Alright, before I make my next point, allow me to say that I worship Dustin Hoffman. I am by no means a hater, at all. I mean, just watching his performances in The Graduate, Midnight Cowboy (!!), Kramer vs Kramer, Tootsie…goodness. The guy is really one of the greatest film legends to me. However, I feel that how you respond to his performance here ultimately depends on what your own personal preferences are. If you read my previous posts, you know that I totally go for subtle acting, complex emotions, fiery emotions etc…mannerisms, accents, and all the other technical aspects are more of the secondary things that I consider. And that’s pretty much the case here. I was never really a fan of these “slow guys” performances, because usually the movies surrounding them are less than stellar (case in point), and that they totally rely on mannerisms. The characters don’t really have an emotional core to them, since they are pretty much living in their own worlds, and this essentially means that at the end of the day, you will either a) find them endearing or b) be annoyed to hell by them. The challenge here, which is admittedly a great one, is to not make it look like obvious acting. For the most part, Hoffman, being the method actor that he is, really succeeds. I know some people have criticized him as being very self aware here, but I felt like he was totally into it. I mean, just observe that vacant look in his eyes, and how consistent he was in his mannerisms lol. However, I felt like the movie was working against him. To begin with, it was never a very insightful look on how people live with autism and how their friends/families accept them as a part of their lives. Thus, I felt like I never cared about Raymond since he was portrayed as the movie’s idiot (how inoffensive) who is there to merely win us over with his oh-so-endearing mannerisms and super calculator mind. I even felt as annoyed by him as Charlie was…Still, I think Hoffman managed to deal with what was required of him very well, and even won his second Oscar for this performance. I guess I’m just not a fan of this performance, especially when I think about how they could have rewarded him for so many other performances instead of this one. Hmmm.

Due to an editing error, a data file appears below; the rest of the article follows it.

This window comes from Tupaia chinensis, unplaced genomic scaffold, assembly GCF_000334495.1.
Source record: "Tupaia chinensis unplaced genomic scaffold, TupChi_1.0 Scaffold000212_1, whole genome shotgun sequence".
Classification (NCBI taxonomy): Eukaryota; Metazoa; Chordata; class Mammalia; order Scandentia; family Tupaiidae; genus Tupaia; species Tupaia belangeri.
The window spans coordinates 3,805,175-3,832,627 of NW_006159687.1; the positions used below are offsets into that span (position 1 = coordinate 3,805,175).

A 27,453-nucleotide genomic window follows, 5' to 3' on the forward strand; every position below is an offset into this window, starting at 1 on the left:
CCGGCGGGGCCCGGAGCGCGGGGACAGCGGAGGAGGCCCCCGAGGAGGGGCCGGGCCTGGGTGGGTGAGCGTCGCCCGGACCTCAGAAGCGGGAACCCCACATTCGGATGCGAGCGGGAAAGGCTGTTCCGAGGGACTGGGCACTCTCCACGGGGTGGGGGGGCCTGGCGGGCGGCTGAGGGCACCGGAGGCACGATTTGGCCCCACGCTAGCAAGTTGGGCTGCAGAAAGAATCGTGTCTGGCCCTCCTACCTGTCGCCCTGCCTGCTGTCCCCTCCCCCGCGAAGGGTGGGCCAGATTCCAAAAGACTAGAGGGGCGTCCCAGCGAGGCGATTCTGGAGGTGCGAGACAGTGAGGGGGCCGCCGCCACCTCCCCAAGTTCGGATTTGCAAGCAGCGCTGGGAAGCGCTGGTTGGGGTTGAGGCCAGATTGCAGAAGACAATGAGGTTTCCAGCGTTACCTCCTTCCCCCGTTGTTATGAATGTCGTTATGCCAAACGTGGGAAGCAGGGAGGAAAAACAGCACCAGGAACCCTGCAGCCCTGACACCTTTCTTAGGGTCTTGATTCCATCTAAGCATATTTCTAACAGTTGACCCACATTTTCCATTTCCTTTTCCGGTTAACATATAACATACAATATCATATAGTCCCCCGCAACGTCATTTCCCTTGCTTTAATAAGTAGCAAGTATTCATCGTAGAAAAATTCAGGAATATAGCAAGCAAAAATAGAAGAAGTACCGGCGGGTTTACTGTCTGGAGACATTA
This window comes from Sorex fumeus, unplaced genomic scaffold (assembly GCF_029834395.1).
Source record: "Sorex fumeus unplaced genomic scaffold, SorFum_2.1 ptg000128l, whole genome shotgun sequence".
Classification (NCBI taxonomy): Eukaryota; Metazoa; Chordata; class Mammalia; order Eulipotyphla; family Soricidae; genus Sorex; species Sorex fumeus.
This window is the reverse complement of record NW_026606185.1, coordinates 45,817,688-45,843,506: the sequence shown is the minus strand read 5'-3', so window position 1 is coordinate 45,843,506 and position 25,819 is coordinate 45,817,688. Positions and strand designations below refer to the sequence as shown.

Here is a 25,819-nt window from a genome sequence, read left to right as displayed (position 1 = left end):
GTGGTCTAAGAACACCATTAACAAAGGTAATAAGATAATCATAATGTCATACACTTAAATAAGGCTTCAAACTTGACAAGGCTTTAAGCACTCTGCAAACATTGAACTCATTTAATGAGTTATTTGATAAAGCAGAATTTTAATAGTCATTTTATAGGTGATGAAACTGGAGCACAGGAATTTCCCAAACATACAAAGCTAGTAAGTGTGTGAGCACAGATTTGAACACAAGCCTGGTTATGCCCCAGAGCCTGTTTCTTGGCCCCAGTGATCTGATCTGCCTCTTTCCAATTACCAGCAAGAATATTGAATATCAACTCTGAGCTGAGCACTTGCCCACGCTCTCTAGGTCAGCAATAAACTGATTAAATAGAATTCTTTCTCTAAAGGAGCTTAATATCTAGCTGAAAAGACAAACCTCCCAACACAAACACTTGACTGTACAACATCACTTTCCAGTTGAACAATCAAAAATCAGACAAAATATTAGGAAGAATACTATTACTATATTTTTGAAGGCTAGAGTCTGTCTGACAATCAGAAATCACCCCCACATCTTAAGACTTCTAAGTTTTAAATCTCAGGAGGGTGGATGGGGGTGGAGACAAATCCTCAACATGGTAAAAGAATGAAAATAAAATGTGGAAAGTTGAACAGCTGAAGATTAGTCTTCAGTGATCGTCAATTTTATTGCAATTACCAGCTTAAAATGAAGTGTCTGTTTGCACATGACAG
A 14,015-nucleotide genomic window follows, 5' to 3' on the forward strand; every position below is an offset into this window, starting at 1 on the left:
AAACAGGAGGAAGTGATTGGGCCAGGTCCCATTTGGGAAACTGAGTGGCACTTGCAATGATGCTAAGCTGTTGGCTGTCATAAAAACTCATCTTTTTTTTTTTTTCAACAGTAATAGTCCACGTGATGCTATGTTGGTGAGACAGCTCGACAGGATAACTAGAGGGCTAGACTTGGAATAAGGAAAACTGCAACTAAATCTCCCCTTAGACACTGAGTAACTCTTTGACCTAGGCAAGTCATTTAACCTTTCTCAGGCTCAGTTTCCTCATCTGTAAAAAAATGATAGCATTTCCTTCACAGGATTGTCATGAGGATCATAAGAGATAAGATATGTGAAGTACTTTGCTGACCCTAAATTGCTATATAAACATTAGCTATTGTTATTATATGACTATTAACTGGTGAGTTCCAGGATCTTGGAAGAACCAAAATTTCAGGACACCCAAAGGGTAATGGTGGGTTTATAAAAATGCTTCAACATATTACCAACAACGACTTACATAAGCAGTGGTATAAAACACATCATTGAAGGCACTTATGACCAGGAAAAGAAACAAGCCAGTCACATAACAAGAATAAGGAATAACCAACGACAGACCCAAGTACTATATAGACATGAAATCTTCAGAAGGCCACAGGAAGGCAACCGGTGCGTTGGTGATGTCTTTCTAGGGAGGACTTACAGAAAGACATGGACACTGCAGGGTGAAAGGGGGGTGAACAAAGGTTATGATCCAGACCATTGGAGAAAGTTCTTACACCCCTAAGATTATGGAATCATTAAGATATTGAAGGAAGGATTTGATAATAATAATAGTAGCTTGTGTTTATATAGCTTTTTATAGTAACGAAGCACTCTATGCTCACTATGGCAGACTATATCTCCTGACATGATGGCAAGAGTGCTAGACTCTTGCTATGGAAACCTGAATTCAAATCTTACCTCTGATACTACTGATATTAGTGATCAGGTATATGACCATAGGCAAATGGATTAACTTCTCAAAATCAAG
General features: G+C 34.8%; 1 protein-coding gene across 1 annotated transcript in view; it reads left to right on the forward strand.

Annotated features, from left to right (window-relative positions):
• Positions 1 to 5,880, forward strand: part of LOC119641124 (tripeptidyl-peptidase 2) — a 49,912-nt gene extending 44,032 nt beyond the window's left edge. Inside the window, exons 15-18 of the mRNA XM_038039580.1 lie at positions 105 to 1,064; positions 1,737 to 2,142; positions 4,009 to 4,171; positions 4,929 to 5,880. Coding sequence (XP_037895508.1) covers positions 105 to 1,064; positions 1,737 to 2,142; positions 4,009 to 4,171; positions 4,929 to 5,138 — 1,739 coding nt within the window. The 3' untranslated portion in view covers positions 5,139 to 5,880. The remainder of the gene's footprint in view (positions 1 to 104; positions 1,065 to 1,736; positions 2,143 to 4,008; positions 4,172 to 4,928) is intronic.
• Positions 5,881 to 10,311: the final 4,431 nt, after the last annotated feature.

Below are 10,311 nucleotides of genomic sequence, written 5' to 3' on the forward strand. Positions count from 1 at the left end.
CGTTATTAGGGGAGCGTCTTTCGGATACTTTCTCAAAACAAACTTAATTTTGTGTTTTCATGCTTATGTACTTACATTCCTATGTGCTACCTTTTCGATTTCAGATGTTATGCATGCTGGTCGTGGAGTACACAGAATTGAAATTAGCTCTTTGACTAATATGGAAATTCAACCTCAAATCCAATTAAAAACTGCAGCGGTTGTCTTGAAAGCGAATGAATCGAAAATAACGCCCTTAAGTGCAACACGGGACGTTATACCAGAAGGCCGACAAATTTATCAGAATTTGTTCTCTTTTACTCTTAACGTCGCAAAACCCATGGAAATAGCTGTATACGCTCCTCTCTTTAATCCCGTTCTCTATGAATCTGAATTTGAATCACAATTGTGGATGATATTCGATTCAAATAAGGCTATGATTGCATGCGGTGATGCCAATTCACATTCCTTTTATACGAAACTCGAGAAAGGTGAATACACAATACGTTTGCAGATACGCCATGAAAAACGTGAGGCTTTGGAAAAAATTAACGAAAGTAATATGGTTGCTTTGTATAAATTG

Tom Cruise was better than expected. I feel like playing such obnoxious characters is his forte LOL (Magnolia, The Color of Money etc). Still, he went much less over the top than I expected him to, and he even tried to add a touch of humanity to his character at the end, but unfortunately, I felt like the whole script just wasn’t working in his favor.
Is it me, or does the 80s seem to be a rather weak decade for films? I mean the 60s had Lawrence of Arabia, Doctor Zhivago, The Sound of Music, Hud, Who’s Afraid of Virginia Woolf, The Lion in Winter, Bonnie and Clyde and many many more classics. Even the 70s had The Godfather I and II, CHINATOWN, Cabaret, One flew over the cuckoo’s nest, Network, Taxi Driver etc. And then suddenly in the 80s, it’s like the movies suddenly decided to go for the TV-movie styles (thanks a lot, James L. Brooks), with TERMS OF ENDEARMENT even winning best picture over The Year of Living Dangerously, which wasn’t even nominated. Only Amadeus and The Colour Purple were really iconic in my eyes. Then again, I haven’t watched a lot of films from this decade, so it may be too early for me to judge. Ok, I loved Ordinary People. Anyway, I’m not denying that it was, however, a phenomenal era for actresses because it was the period where the many greats like Meryl Streep, GLENN CLOSE, Jessica Lange and Sissy Spacek turned in their strongest works.
So to conclude about Rain Man…basically, I felt exactly like the guy evaluating Raymond at the end of the film, when he was listening to Charlie’s story about how he suddenly loved Raymond over the past 6 days. The film, like Charlie, wanted me to buy that. I couldn’t.
On a side note, weren’t Dangerous Liaisons and Mississippi Burning far worthier picks for best picture that year???
Update: I’m wondering whether I’m being a little too harsh here, because I really wrote nothing positive about the film. But I’d be lying if I say that I want to give it a rewatch though…